Today’s question comes from Vik Sharma, who is one of the 6,268 (!) students taking my User Experience Design Fundamentals Course via Udemy:

Q: I’d like to know how to go about defining scope appropriately: the “how” to explain the “what” discussed in this video. Are there specific techniques such as context diagrams or other examples?

A: Hi Vik, and thanks for the great question. The reason I stay away from showing concrete, absolutely specific examples is because despite what the self-proclaimed UX experts would have you believe, there is no one right way to do any of this. Project scope is dependent on more than just the mechanical nuts and bolts of what’s being designed or built. It’s more than technical or functional requirements. Project scope is affected greatly by multiple factors that don’t neatly fit into established processes: stakeholders’ emotional states and political stances, for example. Differences in departmental opinions, procedures, and risk levels. Industry regulations and changes in the law. The list goes on and on.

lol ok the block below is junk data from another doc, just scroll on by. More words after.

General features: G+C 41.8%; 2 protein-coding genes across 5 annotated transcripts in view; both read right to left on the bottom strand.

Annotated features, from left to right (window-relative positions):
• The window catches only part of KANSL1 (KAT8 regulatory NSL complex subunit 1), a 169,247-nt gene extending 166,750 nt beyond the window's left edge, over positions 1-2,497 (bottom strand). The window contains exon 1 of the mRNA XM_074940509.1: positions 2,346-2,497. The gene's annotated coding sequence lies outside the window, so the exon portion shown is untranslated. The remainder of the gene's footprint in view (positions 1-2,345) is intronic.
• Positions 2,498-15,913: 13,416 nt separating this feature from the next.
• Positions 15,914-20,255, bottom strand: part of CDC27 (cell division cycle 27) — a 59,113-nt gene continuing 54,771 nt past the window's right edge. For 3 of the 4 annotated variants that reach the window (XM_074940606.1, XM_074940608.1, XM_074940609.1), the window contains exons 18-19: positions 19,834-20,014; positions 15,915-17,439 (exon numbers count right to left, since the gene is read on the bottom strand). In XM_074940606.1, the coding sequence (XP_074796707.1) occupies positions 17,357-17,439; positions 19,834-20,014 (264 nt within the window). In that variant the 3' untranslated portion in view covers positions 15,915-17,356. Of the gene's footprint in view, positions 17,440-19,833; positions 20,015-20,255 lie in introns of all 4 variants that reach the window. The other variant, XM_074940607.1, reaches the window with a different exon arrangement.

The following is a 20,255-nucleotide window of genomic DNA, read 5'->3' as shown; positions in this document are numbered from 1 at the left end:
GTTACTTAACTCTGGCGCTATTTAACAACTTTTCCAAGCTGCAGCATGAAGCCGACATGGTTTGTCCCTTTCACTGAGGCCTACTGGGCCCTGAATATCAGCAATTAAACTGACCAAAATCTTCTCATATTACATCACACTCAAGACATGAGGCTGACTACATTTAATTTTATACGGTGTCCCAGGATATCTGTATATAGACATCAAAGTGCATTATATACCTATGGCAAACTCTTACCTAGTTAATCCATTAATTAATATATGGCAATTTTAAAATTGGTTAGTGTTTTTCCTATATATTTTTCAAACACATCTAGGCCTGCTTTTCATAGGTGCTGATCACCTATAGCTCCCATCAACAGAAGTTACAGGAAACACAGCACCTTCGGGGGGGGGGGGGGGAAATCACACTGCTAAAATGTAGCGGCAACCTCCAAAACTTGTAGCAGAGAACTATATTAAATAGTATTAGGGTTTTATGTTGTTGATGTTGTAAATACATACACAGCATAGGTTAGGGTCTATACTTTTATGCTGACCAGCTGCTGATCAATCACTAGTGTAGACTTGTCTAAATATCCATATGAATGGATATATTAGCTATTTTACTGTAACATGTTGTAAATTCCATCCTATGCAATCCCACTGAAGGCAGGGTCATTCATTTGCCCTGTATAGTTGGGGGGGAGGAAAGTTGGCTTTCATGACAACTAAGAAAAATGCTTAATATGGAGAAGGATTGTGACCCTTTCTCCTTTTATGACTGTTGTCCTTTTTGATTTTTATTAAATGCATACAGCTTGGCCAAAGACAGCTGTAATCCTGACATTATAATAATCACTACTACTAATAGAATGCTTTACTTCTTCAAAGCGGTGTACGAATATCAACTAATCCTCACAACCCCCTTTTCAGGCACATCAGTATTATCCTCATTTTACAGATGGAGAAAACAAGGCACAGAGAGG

This complexity is what causes most UX folks to get stuck: They often try to use one specific method or process or tool that really doesn’t fit the situation at hand. Or they feel like they don’t know the right way, so they don’t deal with scope at all. The point I am trying to make clear in the course, and in everything I do, is that there is no right process or tool or method. It’s infinitely more important that you learn how to think and analyze all aspects of your situation and how it affects project scope. It doesn’t matter how exactly you do that: it just matters that you do it.

Here’s the thing I want you to keep in mind: every client, every project is very different. And as such it should be treated differently, right down to your approach, your method, your tools. The minute you say I’m going to apply this ONE process or method or tool to everything I do, that’s the minute you start failing. Because the information and insight you gain that way will often be more specific to the method or the tool than it is to the complexities of the user, the client, the competition, the environment, etc.

I have always maintained that formal methodologies and processes go right out the window when the rubber hits the road, so to speak. If for no other reason than the fact that every organization has its own internal processes, allowances, rules, regulations, etc. — all of which affect what you can do and what you can’t. Who you can talk to and who you can’t. What you can look at and what you can’t. That’s been my experience over the past 25 years.

Project scope is dependent on all the variables inherent in the situation, so don’t get attached to one tool, one method, one process: research multiple options in each area and adapt them to the situation at hand as needed.

Hope that makes things clearer — I wish you much success, and GIVE GOOD UX!

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